I think there’s something unfairly simple about wedge salads. They’re a cinch to put together at home, but I often find myself ordering them at restaurants, despite the fact that I’m paying someone to simply chop a head of lettuce into quarters. This week’s recipe is the classic preparation of the dish, which is wonderful in its ease and approachability; for something a little more challenging, I encourage you to check out my Muffuletta Wedge Salad recipe from last year.

A little history on wedge salads, from The Ancestral Table:

Salads served wedge-style date back to the 1910s and reached peak popularity in the 1960s. Iceberg lettuce, the staple lettuce used in this dish, has slowly been replaced by leaf lettuces over the years, but I still have a soft spot in my heart for this crispy, blank-canvas lettuce; it stays fresher longer than leaf lettuces and pairs better with creamy dressings and heavier toppings, as in this recipe.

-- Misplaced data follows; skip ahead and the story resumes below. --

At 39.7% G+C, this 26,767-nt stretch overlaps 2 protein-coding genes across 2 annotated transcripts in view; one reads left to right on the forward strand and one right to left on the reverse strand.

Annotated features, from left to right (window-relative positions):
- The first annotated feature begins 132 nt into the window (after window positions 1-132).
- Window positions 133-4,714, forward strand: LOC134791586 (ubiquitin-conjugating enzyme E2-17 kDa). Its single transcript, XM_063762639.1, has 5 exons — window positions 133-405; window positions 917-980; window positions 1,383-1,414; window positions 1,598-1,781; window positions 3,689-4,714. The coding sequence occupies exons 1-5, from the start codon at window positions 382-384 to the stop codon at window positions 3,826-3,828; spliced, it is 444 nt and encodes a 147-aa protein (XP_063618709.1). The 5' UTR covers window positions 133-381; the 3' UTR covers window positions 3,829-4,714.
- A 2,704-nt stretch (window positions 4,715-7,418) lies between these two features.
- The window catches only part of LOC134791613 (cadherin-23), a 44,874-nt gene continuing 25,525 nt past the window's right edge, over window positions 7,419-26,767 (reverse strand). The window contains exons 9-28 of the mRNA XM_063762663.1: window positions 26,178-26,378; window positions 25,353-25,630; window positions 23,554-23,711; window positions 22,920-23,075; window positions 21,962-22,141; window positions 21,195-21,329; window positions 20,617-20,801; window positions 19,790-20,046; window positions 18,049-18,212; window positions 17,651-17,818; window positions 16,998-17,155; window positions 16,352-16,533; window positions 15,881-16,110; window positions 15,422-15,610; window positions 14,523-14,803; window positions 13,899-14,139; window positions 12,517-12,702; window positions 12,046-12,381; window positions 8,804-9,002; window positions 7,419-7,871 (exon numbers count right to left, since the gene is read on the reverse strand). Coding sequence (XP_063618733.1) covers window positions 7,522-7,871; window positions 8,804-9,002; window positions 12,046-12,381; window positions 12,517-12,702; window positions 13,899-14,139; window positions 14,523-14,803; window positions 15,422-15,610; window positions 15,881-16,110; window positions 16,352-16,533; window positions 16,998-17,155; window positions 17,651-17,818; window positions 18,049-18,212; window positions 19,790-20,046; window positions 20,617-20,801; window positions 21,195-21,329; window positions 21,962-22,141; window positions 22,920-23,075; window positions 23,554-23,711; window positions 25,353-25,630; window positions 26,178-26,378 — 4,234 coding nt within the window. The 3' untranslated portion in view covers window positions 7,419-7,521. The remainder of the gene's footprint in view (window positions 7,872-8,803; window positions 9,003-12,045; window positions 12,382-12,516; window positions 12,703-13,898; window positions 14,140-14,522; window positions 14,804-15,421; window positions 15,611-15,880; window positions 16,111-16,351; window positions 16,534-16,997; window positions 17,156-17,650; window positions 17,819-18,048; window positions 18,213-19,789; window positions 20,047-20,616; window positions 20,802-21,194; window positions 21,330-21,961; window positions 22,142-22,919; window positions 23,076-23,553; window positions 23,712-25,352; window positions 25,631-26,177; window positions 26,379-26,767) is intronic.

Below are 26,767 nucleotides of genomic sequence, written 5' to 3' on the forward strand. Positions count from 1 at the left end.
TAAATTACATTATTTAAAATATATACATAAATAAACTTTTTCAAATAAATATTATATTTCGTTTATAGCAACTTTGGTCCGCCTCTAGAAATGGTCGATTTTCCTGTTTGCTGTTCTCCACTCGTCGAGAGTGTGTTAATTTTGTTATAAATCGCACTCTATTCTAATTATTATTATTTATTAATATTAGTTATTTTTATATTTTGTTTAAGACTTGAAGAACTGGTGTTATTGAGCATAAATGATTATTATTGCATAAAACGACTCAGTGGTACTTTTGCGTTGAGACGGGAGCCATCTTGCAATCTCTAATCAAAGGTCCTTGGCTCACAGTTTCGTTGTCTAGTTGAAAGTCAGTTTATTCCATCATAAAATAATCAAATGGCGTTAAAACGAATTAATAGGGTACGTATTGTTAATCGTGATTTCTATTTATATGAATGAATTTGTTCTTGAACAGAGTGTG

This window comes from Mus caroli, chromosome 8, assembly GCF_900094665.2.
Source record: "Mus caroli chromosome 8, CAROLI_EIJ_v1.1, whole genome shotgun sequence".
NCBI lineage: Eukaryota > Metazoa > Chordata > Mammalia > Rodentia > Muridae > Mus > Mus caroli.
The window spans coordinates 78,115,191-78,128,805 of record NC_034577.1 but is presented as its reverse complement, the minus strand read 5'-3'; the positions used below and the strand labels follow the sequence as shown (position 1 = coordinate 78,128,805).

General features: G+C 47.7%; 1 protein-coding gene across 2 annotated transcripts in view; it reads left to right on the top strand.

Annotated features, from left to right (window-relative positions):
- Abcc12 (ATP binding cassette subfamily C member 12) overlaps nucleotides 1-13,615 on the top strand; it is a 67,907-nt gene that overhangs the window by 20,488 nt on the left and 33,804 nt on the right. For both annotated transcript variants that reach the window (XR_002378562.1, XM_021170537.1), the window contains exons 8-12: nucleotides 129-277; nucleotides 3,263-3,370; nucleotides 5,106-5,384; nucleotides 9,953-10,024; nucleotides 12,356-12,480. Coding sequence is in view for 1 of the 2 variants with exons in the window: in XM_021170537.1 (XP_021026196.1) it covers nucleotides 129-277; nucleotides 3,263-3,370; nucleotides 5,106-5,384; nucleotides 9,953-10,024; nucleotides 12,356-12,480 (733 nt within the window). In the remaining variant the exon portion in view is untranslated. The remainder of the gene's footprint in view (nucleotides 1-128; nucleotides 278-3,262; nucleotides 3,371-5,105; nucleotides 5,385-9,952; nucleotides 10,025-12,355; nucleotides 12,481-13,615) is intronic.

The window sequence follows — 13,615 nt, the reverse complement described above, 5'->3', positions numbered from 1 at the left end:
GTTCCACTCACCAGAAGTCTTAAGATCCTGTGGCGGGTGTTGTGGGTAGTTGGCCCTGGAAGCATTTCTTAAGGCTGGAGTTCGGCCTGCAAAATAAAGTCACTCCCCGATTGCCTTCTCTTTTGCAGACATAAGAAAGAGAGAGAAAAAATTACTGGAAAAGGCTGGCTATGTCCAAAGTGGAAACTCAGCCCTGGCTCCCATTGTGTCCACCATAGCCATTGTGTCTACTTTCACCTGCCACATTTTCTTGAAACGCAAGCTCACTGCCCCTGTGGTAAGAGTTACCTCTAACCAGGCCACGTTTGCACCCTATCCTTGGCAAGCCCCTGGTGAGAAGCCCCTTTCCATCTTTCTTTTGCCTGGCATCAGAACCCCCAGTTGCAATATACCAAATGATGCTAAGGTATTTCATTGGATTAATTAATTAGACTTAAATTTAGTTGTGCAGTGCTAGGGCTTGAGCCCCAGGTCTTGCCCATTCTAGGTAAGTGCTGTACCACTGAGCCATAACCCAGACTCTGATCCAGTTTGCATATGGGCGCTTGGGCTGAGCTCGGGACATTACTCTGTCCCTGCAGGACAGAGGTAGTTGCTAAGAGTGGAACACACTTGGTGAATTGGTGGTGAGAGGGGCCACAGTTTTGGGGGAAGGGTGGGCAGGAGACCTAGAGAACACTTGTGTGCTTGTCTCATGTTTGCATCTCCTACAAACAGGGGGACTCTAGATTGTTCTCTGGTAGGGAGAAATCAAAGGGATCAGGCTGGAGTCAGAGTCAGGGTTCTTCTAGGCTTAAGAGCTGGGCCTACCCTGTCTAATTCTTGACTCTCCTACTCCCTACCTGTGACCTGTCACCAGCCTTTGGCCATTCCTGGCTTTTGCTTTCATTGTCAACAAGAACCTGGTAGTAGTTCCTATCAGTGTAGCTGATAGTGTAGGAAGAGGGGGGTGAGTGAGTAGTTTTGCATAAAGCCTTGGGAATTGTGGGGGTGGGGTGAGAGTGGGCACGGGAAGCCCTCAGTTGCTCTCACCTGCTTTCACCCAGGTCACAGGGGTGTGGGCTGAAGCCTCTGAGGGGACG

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One of my new favorite discoveries while developing recipes for my next cookbook is the versatility of green bananas.

I’m definitely comfortable cooking with plantains, both as a hearty side (see: Mofongo and Mangú) or as a complement to dishes like Jerk Chicken, Picadillo Cubano, and Ital Stew. As I started to dig a bit more deeply into Caribbean cuisines, I grew to appreciate the simplicity of just grabbing a few unripe bananas and giving them a quick boil – their texture is not unlike potatoes, but with a rib-sticking quality that is maybe a tiny bit more satisfying than your typical boiled spuds. They even do well in a cold salad, like this week’s recipe.